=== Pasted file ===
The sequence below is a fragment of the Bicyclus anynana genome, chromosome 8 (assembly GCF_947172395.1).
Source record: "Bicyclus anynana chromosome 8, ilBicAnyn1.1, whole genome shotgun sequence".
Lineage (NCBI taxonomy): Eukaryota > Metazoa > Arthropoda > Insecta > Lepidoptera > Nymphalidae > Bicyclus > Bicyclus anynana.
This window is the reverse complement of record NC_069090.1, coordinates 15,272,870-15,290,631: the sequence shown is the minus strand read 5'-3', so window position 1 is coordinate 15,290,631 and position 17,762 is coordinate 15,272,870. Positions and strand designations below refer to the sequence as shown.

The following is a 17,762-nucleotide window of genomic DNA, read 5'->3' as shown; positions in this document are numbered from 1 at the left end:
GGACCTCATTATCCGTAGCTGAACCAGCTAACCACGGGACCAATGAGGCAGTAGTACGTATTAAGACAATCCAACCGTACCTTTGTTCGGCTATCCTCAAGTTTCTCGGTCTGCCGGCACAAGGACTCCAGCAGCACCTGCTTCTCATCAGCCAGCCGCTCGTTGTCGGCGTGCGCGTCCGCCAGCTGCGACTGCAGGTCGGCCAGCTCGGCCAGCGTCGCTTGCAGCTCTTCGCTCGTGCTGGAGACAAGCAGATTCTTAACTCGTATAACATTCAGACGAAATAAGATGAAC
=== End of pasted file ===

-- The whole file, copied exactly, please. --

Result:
The sequence below is a fragment of the Bicyclus anynana genome, chromosome 8 (assembly GCF_947172395.1).
Source record: "Bicyclus anynana chromosome 8, ilBicAnyn1.1, whole genome shotgun sequence".
Lineage (NCBI taxonomy): Eukaryota > Metazoa > Arthropoda > Insecta > Lepidoptera > Nymphalidae > Bicyclus > Bicyclus anynana.
This window is the reverse complement of record NC_069090.1, coordinates 15,272,870-15,290,631: the sequence shown is the minus strand read 5'-3', so window position 1 is coordinate 15,290,631 and position 17,762 is coordinate 15,272,870. Positions and strand designations below refer to the sequence as shown.

The following is a 17,762-nucleotide window of genomic DNA, read 5'->3' as shown; positions in this document are numbered from 1 at the left end:
GGACCTCATTATCCGTAGCTGAACCAGCTAACCACGGGACCAATGAGGCAGTAGTACGTATTAAGACAATCCAACCGTACCTTTGTTCGGCTATCCTCAAGTTTCTCGGTCTGCCGGCACAAGGACTCCAGCAGCACCTGCTTCTCATCAGCCAGCCGCTCGTTGTCGGCGTGCGCGTCCGCCAGCTGCGACTGCAGGTCGGCCAGCTCGGCCAGCGTCGCTTGCAGCTCTTCGCTCGTGCTGGAGACAAGCAGATTCTTAACTCGTATAACATTCAGACGAAATAAGATGAAC